Frankly, except for the need for a warranty, I would stay completely away from newer cars. It may cost a bit, and some won't agree that it is worth that cost, but I prefer transferring a lot of modern technology onto older vehicles. Sure, it's going to cost me a little over $4k to put a decent sequential fuel injection system onto my current project, a '71 Chevelle (I would go for direct injection, but haven't found anyone that produces the system and heads aftermarket for a 454), but I will have complete control of the system (once I learn the software) and I won't need all those special tools and testing equipment to use and troubleshoot it. If I wanted a 'vette, I would go for a late 70s early 80s (80-82) model, they look cooler and for less than half the cost of a Z06, I can add the drivability and end up with one that is faster, better handling, more fuel efficient and would kick the ass of any new one or a GTR. Because I don't have to deal with EPA restrictions, other than cats on post '76 models before the introduction of OBD-I, I can do a lot more with it than anyone ever legally could with the new ones.

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    Re: GM Ramps Up Risky Subprime Auto Loans

    Quote Originally Posted by KevinKohler View Post
    You HAVE to let SOME of the dept from credit carry over per month, in order to build credit. And without credit, most will NEVER be able to own a house. Honestly. How is someone paying, on average, 800-1200 month rent, going to ALSO be able to save up 140-200K, to purchase a house? Or even 15K for a car?
    No, actually you don't have to carry over to build credit. There is nothing more reflective of good use of credit than paying off the balance every month. Who has to save up $140K to purchase a house? If you're paying $800-$1200 a month rent, you've pretty much got the monthly house payment covered and then some -- you're just throwing it away on rent. Mortgage Calculator just gave me the monthly principal/interest/1.25% real estate taxes/private mortgage amount for $130,000 (assuming $10K down on a $140K house). It's $620.00 a month. It's not very smart to pay 15% interest on a credit card while saving for a house and earning practically zero on that money you're setting aside. No. If you are carrying a balance for anything other than emergency purposes? You're throwing money down the toilet.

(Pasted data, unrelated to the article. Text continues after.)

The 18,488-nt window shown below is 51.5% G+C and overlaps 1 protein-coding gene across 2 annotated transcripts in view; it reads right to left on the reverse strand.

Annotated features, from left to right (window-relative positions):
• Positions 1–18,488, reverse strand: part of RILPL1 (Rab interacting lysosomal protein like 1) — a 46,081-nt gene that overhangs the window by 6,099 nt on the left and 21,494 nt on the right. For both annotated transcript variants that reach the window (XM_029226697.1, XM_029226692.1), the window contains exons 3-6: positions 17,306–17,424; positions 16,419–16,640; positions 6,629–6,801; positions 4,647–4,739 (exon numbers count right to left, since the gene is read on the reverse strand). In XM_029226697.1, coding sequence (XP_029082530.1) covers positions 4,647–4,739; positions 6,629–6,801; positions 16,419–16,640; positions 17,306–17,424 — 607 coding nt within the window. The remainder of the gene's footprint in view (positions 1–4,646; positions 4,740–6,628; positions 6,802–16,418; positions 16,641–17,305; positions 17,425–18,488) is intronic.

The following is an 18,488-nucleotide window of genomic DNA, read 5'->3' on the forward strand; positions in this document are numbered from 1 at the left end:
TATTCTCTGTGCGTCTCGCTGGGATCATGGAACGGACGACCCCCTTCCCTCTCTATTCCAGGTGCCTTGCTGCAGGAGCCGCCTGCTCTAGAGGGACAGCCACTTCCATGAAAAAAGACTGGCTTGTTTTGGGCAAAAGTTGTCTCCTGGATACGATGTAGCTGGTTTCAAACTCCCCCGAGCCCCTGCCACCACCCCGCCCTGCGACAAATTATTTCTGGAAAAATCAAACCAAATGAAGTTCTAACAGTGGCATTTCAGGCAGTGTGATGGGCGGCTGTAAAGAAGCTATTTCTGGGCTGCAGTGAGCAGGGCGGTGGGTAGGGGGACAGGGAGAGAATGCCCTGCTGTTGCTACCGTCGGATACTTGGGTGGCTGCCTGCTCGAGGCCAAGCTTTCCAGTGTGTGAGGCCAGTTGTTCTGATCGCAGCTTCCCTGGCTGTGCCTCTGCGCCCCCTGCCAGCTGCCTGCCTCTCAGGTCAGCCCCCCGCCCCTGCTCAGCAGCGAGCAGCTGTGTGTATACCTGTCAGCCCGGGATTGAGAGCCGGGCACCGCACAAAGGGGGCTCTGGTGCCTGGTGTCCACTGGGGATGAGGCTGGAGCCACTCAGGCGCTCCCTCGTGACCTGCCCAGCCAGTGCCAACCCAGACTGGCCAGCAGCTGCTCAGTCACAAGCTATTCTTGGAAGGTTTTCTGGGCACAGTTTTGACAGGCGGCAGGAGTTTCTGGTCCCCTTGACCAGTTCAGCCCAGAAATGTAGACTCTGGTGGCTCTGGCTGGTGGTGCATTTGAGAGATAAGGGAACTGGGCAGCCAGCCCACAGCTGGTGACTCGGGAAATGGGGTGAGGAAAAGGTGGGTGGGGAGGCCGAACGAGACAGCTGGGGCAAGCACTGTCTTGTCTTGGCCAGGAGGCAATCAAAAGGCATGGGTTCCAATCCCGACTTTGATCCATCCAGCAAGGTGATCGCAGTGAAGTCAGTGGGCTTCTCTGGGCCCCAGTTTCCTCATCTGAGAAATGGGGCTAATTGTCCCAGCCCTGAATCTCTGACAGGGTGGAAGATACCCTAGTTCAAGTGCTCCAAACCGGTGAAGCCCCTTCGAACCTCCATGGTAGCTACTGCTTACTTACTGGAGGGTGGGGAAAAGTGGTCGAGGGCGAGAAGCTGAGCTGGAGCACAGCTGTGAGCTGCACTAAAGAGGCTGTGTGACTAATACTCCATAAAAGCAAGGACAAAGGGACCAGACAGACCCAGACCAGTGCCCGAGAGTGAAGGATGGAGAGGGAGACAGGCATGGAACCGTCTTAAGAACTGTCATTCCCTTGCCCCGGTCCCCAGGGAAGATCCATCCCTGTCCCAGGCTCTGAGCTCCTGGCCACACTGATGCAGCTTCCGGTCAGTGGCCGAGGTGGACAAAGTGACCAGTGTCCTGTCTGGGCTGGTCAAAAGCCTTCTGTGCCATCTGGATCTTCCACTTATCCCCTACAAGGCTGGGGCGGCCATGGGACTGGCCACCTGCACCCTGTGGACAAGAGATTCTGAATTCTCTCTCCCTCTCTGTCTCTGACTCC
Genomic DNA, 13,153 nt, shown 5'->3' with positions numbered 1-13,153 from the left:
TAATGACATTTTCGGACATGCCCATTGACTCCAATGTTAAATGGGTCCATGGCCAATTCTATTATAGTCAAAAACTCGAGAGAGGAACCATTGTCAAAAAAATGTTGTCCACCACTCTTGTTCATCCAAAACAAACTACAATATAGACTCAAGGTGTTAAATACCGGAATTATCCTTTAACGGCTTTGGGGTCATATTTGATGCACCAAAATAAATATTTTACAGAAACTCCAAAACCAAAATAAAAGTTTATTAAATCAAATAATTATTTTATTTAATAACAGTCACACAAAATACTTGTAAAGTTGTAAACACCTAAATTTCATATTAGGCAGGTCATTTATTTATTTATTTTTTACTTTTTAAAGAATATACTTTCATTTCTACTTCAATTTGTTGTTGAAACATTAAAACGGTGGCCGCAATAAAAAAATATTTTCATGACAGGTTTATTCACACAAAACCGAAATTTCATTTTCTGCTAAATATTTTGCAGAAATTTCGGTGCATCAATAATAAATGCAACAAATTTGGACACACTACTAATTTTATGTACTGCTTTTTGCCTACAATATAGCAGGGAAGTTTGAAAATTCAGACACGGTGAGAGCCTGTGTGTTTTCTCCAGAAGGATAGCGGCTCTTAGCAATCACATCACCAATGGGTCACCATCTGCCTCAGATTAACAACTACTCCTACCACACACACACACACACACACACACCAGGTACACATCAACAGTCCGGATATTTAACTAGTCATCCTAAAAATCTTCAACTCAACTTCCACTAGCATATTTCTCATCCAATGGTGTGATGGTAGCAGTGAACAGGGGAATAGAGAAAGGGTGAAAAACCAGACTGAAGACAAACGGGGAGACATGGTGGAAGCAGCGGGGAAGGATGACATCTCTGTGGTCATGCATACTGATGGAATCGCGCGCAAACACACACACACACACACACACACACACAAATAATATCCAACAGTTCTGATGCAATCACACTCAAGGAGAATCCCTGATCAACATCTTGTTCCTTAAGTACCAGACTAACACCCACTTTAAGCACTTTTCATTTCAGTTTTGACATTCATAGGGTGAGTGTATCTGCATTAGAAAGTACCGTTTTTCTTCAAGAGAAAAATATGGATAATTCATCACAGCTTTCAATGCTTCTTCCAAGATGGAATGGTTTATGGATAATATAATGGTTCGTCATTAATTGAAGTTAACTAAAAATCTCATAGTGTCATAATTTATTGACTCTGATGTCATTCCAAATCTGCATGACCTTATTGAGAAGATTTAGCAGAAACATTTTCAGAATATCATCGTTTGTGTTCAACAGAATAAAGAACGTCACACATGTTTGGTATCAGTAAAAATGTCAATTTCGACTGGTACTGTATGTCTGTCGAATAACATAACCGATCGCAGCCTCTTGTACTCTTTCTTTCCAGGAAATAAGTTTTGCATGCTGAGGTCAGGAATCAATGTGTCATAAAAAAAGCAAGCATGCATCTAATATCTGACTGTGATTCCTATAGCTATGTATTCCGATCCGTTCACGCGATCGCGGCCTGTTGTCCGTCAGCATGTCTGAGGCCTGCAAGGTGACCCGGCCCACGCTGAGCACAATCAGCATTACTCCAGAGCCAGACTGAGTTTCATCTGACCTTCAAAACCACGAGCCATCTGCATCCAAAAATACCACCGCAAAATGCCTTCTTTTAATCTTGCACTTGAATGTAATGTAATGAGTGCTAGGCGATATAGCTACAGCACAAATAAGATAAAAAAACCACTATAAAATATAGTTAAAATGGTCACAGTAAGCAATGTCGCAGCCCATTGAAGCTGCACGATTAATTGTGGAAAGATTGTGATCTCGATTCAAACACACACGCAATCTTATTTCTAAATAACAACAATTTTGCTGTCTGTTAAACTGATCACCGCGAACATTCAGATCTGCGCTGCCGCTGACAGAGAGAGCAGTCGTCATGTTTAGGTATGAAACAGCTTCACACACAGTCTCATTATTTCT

And as long as the banksters own the majority of the property and capital, THEY are the gate keepers of who get's to get what they need.
    Interest rates for home mortgages are the lowest I've seen in my lifetime. Banks are happy to lend it to credit-worthy buyers. Don't waste money (15% interest or more) carrying a balance on your cards. Live beneath your means. Pay off your credit cards. Save for a downpayment and buy a home to lock in that 30-year rate. You will never be sorry.

    If people have parents who are doing well, they should be asking to borrow the downstroke from them. Offer them 5% on their money and they'll jump at it...if they perceive you as a man of your word. Don't have parents in that situation? Ask another relative. If they have faith in you, they will lend it. They're getting less than 1% on their money in the bank right now and would jump at the chance to earn 5%. If they perceive you as a man of your word.

    Edit: To all -- did you know that, when you carry a balance, you are charged interest on current purchases from the time you make them??
    Last edited by MaggieD; 07-30-12 at 01:43 PM.
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    Re: GM Ramps Up Risky Subprime Auto Loans

    My son just went thru a period of getting calls related to his oldest child's brain tumor issues, LSS once he got a lawyer the insurance company decided to cave in and pay his daughter's bills....